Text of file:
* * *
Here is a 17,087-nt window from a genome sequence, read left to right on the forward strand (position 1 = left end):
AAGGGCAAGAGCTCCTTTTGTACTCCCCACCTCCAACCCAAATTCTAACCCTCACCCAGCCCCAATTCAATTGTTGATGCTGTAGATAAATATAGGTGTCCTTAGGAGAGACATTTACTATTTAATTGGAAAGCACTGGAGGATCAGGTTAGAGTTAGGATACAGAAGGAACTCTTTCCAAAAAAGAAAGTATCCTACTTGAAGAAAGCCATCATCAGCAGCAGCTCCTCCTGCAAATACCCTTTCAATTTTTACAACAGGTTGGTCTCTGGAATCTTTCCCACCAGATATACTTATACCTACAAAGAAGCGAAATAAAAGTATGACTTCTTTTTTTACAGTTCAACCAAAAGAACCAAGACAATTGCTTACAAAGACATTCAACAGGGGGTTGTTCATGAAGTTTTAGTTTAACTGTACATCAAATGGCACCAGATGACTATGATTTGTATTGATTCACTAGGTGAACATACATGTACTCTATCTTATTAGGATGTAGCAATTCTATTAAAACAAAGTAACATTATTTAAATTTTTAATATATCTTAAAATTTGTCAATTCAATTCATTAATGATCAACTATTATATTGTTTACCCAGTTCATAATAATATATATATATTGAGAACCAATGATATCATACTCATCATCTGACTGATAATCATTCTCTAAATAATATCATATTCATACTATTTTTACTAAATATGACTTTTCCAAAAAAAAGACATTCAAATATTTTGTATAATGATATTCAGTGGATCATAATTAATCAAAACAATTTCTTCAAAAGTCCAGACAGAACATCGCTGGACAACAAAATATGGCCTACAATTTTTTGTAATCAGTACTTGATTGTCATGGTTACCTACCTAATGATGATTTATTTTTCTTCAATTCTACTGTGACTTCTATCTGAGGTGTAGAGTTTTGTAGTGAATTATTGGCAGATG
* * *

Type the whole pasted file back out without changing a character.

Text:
Here is a 17,087-nt window from a genome sequence, read left to right on the forward strand (position 1 = left end):
AAGGGCAAGAGCTCCTTTTGTACTCCCCACCTCCAACCCAAATTCTAACCCTCACCCAGCCCCAATTCAATTGTTGATGCTGTAGATAAATATAGGTGTCCTTAGGAGAGACATTTACTATTTAATTGGAAAGCACTGGAGGATCAGGTTAGAGTTAGGATACAGAAGGAACTCTTTCCAAAAAAGAAAGTATCCTACTTGAAGAAAGCCATCATCAGCAGCAGCTCCTCCTGCAAATACCCTTTCAATTTTTACAACAGGTTGGTCTCTGGAATCTTTCCCACCAGATATACTTATACCTACAAAGAAGCGAAATAAAAGTATGACTTCTTTTTTTACAGTTCAACCAAAAGAACCAAGACAATTGCTTACAAAGACATTCAACAGGGGGTTGTTCATGAAGTTTTAGTTTAACTGTACATCAAATGGCACCAGATGACTATGATTTGTATTGATTCACTAGGTGAACATACATGTACTCTATCTTATTAGGATGTAGCAATTCTATTAAAACAAAGTAACATTATTTAAATTTTTAATATATCTTAAAATTTGTCAATTCAATTCATTAATGATCAACTATTATATTGTTTACCCAGTTCATAATAATATATATATATTGAGAACCAATGATATCATACTCATCATCTGACTGATAATCATTCTCTAAATAATATCATATTCATACTATTTTTACTAAATATGACTTTTCCAAAAAAAAGACATTCAAATATTTTGTATAATGATATTCAGTGGATCATAATTAATCAAAACAATTTCTTCAAAAGTCCAGACAGAACATCGCTGGACAACAAAATATGGCCTACAATTTTTTGTAATCAGTACTTGATTGTCATGGTTACCTACCTAATGATGATTTATTTTTCTTCAATTCTACTGTGACTTCTATCTGAGGTGTAGAGTTTTGTAGTGAATTATTGGCAGATG